For the uninformative 3-dimensional Dirichlet prior ${\rm Dir}(1, 1, 1)$, I understand that the probability density function (PDF) evaluates uniformly to 2, and the support are all three-dimensional vectors which sum to $1$. In this case, the support is the standard 2-simplex, which has an area of $\sqrt{3}/2$.

I also understand that the integral of a PDF over its support should be $1$. My question is, if the aforementioned Dirichlet PDF is uniformly $2$, how does this integrate to $1$?

  • 1
    $\begingroup$ If you write out the integral and solve it yourself, you will see it does integrate to 1! $\endgroup$
    – jbowman
    Commented Jul 31, 2020 at 20:56
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    $\begingroup$ Isn't the support the set of $(x_1,x_2)\in\mathbb{R}^2$ for which both coordinates are non-negative with a sum less than or equal to $1$? If not, please supply an explicit expression for the PDF. $\endgroup$
    – whuber
    Commented Aug 1, 2020 at 12:24

1 Answer 1


This is somewhat related to this question, but you are asking about the 2-simplex instead of the 1-simplex. The answer is similar, however, in that the confusion is caused by one of the variables being redundant because of the constraint $\sum_{i=1}^3 x_i = 1$. Instead of integrating over the 2-simplex sitting in $\mathbb{R}^3$ defined over all three variables $x_1$, $x_2$, and $x_3$ given by $$T = \{ (x_1, x_2, x_3) \in \mathbb{R}^3 : x_1 \ge 0, x_2 \ge 0, x_3 \ge 0, x_1 + x_2 + x_3 = 1 \},$$ you should instead be integrating over the projection down to two variables, i.e. the set $$S = \{ (x_1, x_2) \in \mathbb{R}^2 : x_1 \ge 0, x_2 \ge 0, x_1 + x_2 \le 1 \},$$ which has area $1/2$. Then $(2)(1/2) = 1$ gives you the correct value for the integral of a pdf.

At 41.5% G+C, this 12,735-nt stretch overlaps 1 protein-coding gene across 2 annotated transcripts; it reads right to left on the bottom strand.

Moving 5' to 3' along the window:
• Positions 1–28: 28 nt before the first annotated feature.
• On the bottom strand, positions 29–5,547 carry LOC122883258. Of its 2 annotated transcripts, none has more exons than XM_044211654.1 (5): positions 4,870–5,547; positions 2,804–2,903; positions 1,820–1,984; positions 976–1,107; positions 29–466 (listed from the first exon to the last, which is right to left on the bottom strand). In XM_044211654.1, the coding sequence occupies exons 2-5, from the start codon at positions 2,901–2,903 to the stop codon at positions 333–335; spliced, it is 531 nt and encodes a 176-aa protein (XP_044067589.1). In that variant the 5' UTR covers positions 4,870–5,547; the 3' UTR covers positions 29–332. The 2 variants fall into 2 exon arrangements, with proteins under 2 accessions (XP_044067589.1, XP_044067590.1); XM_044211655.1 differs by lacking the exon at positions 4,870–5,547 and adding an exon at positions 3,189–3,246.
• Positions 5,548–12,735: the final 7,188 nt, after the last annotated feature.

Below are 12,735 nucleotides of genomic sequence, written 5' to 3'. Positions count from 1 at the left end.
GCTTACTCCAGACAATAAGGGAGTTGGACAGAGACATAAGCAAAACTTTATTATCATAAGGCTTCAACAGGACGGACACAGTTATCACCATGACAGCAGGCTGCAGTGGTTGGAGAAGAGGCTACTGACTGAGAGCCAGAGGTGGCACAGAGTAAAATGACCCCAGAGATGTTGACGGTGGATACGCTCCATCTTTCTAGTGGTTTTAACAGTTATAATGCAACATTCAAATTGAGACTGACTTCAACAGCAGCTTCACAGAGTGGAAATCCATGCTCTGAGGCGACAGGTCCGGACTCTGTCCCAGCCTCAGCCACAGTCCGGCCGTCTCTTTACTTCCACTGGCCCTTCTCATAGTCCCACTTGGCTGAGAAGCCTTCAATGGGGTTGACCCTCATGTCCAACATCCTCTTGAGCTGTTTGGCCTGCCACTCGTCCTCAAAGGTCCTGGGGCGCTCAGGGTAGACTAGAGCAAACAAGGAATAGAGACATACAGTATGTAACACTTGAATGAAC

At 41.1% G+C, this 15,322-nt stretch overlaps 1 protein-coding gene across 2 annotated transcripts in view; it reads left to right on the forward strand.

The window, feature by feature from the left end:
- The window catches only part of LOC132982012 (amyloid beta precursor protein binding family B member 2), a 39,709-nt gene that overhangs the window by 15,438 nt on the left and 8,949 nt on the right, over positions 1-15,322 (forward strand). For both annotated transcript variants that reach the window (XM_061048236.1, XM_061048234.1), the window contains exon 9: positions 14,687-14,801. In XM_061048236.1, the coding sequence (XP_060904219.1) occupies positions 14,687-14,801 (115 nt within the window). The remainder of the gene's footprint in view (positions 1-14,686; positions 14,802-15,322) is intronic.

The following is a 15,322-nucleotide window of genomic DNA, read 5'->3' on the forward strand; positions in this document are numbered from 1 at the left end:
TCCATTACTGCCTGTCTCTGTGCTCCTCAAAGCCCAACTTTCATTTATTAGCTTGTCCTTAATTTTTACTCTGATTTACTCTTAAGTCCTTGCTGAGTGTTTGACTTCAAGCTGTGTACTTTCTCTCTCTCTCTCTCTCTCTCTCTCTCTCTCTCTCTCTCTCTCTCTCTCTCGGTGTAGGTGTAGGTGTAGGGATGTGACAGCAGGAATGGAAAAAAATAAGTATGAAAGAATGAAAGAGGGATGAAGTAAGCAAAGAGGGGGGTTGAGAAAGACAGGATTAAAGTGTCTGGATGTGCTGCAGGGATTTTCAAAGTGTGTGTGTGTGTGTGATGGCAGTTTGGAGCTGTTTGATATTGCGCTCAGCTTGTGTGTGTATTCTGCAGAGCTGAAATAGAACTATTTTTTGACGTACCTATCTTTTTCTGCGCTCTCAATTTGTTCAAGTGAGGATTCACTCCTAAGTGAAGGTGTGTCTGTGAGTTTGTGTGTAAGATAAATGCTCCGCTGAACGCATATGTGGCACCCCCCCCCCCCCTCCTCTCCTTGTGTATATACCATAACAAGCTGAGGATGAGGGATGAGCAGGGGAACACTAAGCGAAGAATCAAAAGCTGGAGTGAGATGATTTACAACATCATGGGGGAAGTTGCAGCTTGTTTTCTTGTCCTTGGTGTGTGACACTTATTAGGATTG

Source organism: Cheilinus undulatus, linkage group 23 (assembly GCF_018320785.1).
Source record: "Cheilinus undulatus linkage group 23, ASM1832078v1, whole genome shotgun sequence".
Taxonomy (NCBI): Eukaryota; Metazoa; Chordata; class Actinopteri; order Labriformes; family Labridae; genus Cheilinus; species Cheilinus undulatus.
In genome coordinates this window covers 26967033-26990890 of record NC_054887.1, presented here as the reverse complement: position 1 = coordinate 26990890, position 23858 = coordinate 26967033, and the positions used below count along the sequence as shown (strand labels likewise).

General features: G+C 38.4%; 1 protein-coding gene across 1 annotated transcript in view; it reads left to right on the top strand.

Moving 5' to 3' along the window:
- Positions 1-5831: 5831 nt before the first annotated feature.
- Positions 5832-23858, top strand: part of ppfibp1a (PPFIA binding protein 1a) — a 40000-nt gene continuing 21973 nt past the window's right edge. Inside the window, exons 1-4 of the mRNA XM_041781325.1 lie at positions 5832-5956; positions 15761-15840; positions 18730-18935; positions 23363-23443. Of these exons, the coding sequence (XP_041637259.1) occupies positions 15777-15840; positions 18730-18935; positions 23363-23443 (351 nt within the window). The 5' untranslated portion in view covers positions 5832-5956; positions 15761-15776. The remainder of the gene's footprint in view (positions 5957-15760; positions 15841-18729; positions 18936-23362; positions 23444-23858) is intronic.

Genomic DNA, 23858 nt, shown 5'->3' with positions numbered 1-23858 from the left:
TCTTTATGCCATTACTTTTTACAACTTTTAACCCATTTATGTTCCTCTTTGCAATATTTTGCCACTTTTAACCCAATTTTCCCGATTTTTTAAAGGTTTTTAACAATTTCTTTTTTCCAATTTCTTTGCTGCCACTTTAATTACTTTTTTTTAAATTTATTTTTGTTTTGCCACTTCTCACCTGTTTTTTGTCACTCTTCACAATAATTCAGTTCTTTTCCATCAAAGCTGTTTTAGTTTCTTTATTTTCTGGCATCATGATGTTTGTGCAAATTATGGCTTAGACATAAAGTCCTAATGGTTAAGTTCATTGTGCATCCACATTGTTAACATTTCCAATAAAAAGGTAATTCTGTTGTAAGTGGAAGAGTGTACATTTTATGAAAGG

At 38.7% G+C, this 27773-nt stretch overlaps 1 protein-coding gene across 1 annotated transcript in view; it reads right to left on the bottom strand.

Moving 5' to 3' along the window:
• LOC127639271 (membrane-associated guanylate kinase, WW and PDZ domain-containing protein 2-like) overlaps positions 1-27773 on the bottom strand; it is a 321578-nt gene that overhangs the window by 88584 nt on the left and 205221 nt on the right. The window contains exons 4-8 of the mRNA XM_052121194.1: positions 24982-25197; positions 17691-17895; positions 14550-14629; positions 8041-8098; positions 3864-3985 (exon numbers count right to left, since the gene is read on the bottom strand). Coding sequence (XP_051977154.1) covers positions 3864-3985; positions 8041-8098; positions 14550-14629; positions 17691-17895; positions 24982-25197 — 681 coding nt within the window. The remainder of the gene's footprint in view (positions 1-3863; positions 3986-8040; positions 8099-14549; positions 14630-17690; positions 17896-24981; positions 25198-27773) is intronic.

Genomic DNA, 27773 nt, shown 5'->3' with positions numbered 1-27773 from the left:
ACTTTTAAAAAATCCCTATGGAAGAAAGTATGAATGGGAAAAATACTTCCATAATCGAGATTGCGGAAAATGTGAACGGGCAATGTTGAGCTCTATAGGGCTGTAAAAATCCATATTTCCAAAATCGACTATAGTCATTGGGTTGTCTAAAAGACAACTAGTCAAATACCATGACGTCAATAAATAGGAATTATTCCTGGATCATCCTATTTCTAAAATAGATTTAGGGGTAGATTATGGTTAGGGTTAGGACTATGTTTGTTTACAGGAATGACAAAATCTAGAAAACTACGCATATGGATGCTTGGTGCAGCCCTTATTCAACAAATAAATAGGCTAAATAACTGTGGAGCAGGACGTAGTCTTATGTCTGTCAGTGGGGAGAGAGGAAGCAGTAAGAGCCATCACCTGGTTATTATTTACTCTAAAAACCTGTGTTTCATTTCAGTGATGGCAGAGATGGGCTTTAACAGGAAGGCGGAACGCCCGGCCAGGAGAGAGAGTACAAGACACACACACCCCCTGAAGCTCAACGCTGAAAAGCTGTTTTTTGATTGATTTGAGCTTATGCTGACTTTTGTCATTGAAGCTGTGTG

Addendum: The real confusion here is caused by the fact that the standard $2$-simplex $T$ (defined above) is a $2$-dimensional manifold embedded in $\mathbb{R}^3$. Now suppose that we want to define a probability density function for the Dirichlet distribution on $\mathbb{R}^3$, say $f \colon \mathbb{R}^3 \to [0, \infty)$. This function would be supported only on $T$, i.e. $f(x) = 0$ for all $x \notin T$. Because the triangle $T$ has a $3$-dimensional Lebesgue measure (volume) of zero, this function $f$ will not be a density, because if you integrated over all of $\mathbb{R}^3$ (or any subset of it) you would just get zero, even if $f(x) = 2$ for all $x \in T$. If you want to consider $T \subset \mathbb{R}^3$ as the support of the distribution, this would be a singular distribution. What we do instead is use a $2$-dimensional parametrization, namely the parametrization $g : S \to T$ given by $g(x_1, x_2) = (x_1, x_2, 1 - x_1 - x_2)$, to define a proper (non-singular) density because $S \subset \mathbb{R}^2$ has positive $2$-dimensional Lebesgue measure (area).


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